Originally published by Michigan Farm News on September 1, 2015; republished with permission.
In a recent decision, the Michigan Court of Appeals upheld a ruling by the Michigan Department of Natural Resources that added Russian boars to the list of Michigan’s invasive species.
The DNR’s Invasive Species Order (ISO), which was adopted in 2011, forbids possession of swine varieties commonly known as Eurasian or Russian boars, razorbacks or feral hogs, or hybrids exhibiting the same physical features.
Owners of Russian boars have mounted legal challenges to the ISO, including a group of plaintiffs who won a challenge at the circuit court level. The group of plaintiffs, which was comprised of an owner of a hunting preserve, a breeder of Russian boars, and an individual who purchased two Russian boars to keep as family pets, obtained a ruling that the ISO was unconstitutional because it failed to meet the due process and equal protection standards of the Michigan and United States constitutions. The DNR appealed this ruling, and in its June 2, 2015, opinion, the Michigan Court of Appeals reversed the circuit court, holding that the ISO is constitutional.
In reaching its holding, the Michigan Court of Appeals noted the health and environmental concerns associated with Russian boars that have escaped from hunting preserves and entered the wild. As the court noted, the USDA reports that the rooting and wallowing activities of wild pigs causes serious erosion to river banks and streams.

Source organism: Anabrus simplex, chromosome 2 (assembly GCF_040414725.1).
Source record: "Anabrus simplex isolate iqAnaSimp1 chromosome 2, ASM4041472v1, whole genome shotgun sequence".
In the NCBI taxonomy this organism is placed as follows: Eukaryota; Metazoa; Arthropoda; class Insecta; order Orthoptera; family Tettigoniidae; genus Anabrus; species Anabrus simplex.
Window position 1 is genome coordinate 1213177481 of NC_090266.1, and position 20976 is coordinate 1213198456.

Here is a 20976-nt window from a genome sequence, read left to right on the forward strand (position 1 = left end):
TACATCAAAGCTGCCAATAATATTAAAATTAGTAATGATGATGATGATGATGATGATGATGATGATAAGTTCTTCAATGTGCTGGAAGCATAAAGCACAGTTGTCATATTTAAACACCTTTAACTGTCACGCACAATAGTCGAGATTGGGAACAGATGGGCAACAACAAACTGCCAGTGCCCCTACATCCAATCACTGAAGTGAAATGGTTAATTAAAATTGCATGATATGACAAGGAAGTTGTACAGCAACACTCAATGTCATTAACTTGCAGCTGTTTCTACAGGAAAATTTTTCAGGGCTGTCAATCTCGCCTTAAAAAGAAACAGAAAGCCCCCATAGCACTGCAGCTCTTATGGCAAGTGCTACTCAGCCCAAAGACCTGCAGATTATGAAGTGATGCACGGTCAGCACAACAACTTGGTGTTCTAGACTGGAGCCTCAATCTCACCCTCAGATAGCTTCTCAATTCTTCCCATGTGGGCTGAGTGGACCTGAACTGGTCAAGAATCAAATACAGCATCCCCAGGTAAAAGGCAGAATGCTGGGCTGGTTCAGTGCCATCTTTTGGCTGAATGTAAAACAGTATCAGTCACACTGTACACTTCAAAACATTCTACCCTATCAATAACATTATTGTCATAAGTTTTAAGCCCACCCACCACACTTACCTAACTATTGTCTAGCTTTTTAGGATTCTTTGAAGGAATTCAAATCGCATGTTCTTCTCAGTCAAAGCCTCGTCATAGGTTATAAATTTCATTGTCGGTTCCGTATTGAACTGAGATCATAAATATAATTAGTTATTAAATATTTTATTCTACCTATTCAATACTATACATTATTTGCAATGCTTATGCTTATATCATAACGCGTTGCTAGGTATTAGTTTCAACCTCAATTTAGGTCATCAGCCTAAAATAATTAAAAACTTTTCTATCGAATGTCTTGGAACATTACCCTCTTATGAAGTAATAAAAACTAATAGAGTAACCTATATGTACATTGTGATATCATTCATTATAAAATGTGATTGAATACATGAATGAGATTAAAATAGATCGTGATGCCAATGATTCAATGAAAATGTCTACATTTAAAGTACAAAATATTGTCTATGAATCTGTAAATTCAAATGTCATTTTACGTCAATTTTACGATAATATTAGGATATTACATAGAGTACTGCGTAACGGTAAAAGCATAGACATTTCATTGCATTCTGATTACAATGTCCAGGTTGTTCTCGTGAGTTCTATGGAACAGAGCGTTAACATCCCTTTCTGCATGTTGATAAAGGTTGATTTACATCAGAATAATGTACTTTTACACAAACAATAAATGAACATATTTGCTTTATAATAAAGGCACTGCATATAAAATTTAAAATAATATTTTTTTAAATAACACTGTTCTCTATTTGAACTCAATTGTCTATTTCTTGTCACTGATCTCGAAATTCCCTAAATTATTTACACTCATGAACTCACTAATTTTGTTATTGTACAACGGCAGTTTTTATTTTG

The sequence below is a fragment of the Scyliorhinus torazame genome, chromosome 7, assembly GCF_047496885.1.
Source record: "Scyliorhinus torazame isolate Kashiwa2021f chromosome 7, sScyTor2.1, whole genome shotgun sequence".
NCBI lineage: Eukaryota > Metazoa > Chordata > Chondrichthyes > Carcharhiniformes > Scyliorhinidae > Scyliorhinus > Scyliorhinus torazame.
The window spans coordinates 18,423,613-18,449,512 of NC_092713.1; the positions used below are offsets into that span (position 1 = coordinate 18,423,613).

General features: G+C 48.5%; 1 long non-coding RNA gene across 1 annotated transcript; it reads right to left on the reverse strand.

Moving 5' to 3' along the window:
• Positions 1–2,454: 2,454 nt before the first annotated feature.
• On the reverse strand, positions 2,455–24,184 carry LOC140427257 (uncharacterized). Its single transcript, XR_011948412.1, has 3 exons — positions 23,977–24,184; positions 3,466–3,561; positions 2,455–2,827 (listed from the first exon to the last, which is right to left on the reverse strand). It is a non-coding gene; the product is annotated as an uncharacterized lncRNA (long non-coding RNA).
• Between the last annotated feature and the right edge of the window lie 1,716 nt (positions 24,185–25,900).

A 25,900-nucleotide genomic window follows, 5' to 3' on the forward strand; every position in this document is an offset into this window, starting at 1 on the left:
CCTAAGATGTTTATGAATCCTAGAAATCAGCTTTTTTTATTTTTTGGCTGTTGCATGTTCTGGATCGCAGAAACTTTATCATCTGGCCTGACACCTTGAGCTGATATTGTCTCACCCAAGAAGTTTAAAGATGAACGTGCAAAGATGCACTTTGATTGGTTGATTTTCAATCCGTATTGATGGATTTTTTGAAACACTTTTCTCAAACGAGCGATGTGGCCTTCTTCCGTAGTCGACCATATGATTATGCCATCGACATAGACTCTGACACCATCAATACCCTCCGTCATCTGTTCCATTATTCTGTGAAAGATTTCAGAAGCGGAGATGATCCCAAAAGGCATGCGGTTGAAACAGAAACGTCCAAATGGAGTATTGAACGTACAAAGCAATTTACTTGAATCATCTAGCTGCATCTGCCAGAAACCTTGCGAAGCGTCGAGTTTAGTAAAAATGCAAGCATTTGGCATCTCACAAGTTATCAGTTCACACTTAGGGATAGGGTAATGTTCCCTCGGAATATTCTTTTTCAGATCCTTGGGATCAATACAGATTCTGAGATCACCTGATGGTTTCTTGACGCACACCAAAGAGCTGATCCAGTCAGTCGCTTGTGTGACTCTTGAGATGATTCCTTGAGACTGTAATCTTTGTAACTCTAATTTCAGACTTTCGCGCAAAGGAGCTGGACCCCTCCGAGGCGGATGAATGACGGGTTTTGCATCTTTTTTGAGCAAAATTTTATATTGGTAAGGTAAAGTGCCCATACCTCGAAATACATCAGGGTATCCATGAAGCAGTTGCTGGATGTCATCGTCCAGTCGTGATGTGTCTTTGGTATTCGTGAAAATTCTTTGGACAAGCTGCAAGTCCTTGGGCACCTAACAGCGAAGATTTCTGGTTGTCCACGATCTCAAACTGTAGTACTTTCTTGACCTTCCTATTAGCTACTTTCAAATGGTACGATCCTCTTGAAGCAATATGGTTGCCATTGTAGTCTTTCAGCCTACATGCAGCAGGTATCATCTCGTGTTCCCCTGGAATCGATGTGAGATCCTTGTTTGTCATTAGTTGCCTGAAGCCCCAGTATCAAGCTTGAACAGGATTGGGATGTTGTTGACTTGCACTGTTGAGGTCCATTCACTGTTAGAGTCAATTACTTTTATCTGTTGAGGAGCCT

According to the USDA, feral swine have also been known to tear through livestock and game fences, feast on field crops, and prey upon young livestock and other small animals. Wild pigs are also known to carry a variety of diseases that can spread to domestic livestock.
The court also cited reports regarding the population of wild pigs in Texas, where officials estimate there are 2.5 million feral swine that cause an estimated $500 million in damage each year, as well as Florida, which is home to as many as 1 million wild pigs. According to the DNR, more than 340 feral swine had been spotted in 72 of Michigan’s 83 counties. Based on their “prolific breeding practices,” the DNR estimates that feral swine in Michigan currently could number between 1,000 and 3,000.
Turning to the constitutional arguments raised by the parties, the court of appeals first rejected the plaintiffs’ equal protection argument, which was that the DNR irrationally, unreasonably, and arbitrarily classified the species of pig that is prohibited in the ISO.
The court held that the classifications set forth in the ISO are reasonable and rationally related to legitimate environmental objectives.
Russian boar are “bad actors,” wrote the court, “which escape, breed vigorously, spread disease, eat crops, defecate in lakes, and generally cause ecological mayhem,” while domestic pigs “stay at home.” The court noted that Michigan has not experienced an “epidemic of escaping barnyard pigs.”
The court also rejected the plaintiffs’ due process claim, holding that the ISO bears a rational relationship to the DNR’s interest in protecting the environment from “the perils posed by escaped Russian boar.”
Finally, the court of appeals also held that the ISO is not unconstitutionally vague, as it provides fair notice, in clear enough terms, that plaintiffs’ pigs were prohibited. As the court wrote in its opinion, “the words used to identify forbidden pigs do not describe Porky Pig, Guinea pigs, or any of the swinish breeds associated with a farm or a livestock yard. Moreover, plaintiffs are well aware of the differences between their boars and pigs raised for agricultural purposes.”